Jordan: Drought may claim thousands of olive trees
Persistent drought in the south could lead to the decimation of thousands of olive trees in the city of Karak, 120km south of Amman, according to environmentalists, who blame climate change.
"We witness in summer a dramatic increase in temperatures and in winter a lack of rain," said Ahmed Koufahi, executive director of the Jordan Environment Society.
Farmers said at least 30,000 olive trees were on the brink of turning to dead wood after springs in the area dried up. Many farmers resorted to purchasing water from tanks in the city, but the high cost prevented them from splashing out continuously.
At least 20 springs have provided the mangroves with water over the past decades, helping residents turn their town into a small green oasis. But successive declines in levels of rain water have dried up almost 15 springs, said environmentalists. Local residents use the springs for washing and cooking as the authorities often ration water to households in cities and towns across the kingdom because of chronic shortages.
In addition, the government has adopted a policy against digging underground water springs in an attempt to preserve water. According to Aktham Mdanat, head of the Karak agriculture department, the drought is expected to lead to a 50 percent drop in this year's olive production. Residents of the town (population 7,000) have called for the construction of dams to help collect as much rainwater as possible during the winter season.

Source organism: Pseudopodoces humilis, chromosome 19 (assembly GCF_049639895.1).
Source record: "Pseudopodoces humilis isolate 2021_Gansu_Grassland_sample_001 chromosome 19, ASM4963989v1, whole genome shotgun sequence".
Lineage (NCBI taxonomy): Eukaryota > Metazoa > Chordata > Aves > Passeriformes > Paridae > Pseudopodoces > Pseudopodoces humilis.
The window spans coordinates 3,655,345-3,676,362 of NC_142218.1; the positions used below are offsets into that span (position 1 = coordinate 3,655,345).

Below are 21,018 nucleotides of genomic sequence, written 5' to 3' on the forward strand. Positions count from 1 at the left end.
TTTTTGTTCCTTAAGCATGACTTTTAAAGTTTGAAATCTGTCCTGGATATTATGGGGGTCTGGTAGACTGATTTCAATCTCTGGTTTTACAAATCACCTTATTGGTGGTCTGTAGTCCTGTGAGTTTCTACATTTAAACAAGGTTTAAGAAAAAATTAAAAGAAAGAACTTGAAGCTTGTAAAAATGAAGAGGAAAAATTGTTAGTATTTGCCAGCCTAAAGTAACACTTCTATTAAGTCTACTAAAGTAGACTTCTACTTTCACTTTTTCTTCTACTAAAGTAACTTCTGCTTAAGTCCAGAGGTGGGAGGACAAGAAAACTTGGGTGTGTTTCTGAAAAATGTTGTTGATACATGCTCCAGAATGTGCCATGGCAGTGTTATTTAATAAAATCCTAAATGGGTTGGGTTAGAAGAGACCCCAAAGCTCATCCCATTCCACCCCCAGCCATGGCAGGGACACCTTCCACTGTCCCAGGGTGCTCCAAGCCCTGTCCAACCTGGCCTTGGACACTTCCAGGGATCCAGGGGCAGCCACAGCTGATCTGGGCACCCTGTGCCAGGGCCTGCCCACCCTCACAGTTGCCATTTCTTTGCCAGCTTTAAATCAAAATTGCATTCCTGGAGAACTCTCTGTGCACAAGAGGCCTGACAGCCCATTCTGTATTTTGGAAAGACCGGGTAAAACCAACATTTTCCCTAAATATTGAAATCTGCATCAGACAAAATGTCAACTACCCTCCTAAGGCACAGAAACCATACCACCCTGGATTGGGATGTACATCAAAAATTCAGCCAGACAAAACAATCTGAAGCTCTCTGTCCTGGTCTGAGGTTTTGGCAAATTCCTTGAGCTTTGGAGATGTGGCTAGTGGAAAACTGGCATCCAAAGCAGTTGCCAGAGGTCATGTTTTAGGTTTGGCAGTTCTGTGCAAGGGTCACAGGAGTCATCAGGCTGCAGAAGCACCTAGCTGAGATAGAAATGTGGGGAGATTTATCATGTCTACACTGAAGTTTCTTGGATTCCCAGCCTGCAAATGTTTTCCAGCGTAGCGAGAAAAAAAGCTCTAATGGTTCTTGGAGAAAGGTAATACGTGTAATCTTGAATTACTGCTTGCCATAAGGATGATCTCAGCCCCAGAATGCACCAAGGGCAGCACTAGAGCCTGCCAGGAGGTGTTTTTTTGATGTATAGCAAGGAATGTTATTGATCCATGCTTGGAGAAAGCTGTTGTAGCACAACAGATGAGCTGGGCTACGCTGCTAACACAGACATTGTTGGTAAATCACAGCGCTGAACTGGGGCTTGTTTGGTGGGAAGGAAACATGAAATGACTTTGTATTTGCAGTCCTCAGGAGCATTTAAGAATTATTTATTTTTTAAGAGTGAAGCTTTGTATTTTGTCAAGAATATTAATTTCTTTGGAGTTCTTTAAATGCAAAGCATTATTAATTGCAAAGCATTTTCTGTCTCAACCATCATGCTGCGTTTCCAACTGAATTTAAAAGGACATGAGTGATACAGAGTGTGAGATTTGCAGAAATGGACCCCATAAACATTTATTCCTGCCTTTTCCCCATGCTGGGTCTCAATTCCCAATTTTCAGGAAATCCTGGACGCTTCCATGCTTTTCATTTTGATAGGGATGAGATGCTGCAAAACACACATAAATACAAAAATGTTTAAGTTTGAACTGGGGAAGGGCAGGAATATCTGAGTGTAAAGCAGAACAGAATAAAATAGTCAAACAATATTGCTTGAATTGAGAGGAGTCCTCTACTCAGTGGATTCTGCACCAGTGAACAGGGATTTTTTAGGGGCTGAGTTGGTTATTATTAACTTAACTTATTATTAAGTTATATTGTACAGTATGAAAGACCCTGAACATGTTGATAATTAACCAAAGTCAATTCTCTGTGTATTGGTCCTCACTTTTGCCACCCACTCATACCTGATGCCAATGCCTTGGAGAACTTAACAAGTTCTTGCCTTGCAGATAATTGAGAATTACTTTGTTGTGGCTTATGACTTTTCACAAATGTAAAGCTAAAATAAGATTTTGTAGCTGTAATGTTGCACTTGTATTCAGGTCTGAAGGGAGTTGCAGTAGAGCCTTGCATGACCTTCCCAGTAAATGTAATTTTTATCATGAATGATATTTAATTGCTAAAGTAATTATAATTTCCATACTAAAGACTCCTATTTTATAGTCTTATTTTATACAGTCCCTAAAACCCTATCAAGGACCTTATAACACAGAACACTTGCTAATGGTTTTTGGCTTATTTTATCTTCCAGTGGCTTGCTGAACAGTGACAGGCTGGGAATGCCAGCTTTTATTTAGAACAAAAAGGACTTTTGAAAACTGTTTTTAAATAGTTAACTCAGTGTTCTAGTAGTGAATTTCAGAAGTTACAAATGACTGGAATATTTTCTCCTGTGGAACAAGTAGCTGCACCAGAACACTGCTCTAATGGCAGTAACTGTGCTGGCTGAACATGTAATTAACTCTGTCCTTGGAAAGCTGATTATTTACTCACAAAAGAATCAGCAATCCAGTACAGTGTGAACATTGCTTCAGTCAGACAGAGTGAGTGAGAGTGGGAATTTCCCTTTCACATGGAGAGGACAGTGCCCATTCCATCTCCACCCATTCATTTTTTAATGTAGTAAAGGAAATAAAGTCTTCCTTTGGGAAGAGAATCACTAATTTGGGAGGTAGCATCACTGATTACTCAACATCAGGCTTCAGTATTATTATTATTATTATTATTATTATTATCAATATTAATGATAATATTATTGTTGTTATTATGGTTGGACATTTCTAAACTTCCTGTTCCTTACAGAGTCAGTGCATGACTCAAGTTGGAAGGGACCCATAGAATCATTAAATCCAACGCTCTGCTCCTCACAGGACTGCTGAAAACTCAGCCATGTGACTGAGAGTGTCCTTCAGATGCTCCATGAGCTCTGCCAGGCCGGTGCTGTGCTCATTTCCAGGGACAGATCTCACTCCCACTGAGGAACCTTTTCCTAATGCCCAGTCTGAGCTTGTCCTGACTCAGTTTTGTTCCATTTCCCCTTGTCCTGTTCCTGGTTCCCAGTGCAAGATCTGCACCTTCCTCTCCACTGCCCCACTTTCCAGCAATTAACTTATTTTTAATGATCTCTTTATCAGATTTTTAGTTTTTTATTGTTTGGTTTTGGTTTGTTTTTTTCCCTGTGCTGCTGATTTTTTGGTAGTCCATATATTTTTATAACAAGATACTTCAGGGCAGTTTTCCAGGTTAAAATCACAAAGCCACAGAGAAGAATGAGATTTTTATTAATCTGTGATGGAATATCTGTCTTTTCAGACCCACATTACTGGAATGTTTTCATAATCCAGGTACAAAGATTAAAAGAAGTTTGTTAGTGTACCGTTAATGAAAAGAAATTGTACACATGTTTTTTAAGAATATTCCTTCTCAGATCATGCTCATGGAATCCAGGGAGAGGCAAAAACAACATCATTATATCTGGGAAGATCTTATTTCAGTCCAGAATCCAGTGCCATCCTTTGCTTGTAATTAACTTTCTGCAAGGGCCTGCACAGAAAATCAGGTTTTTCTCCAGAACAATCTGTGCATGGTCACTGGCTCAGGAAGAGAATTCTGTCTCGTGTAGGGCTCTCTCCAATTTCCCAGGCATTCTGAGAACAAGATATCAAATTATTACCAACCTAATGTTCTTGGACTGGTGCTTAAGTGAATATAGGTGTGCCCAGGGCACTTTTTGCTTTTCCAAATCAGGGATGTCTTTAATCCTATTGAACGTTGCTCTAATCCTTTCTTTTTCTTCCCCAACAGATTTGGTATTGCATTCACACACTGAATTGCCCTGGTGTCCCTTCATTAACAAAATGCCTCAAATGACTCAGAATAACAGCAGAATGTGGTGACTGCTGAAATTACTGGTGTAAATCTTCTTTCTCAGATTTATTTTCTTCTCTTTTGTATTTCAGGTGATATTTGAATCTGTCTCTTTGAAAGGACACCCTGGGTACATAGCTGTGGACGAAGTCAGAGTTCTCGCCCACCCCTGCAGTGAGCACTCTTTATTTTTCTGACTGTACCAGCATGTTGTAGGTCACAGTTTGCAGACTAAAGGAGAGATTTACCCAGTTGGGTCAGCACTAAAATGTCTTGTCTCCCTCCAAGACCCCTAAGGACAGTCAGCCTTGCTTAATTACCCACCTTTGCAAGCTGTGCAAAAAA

Jordan is one of the 10 most water-impoverished countries in the world. The desert kingdom has no river capable of providing the country with enough water as the Jordan River has turned into a small stream after its tributaries were diverted by Israel for agricultural purposes, according to Salameh Hiari, a professor at the University of Jordan. Nor does it have natural lakes. It depends solely on rain to supply its population of 5.6 million.
Irin News - © IRIN 2008.
|Source of information||Irin News - © IRIN 2008.|
|Keyword(s)||climate change, drought, olive trees, rain water, dams|
|Subject(s)||AGRICULTURE , DRINKING WATER , DRINKING WATER AND SANITATION : COMMON PROCESSES OF PURIFICATION AND TREATMENT , HYDRAULICS - HYDROLOGY , INFRASTRUCTURES , NATURAL MEDIUM , POLICY-WATER POLICY AND WATER MANAGEMENT , RISKS AND CLIMATOLOGY , WATER DEMAND|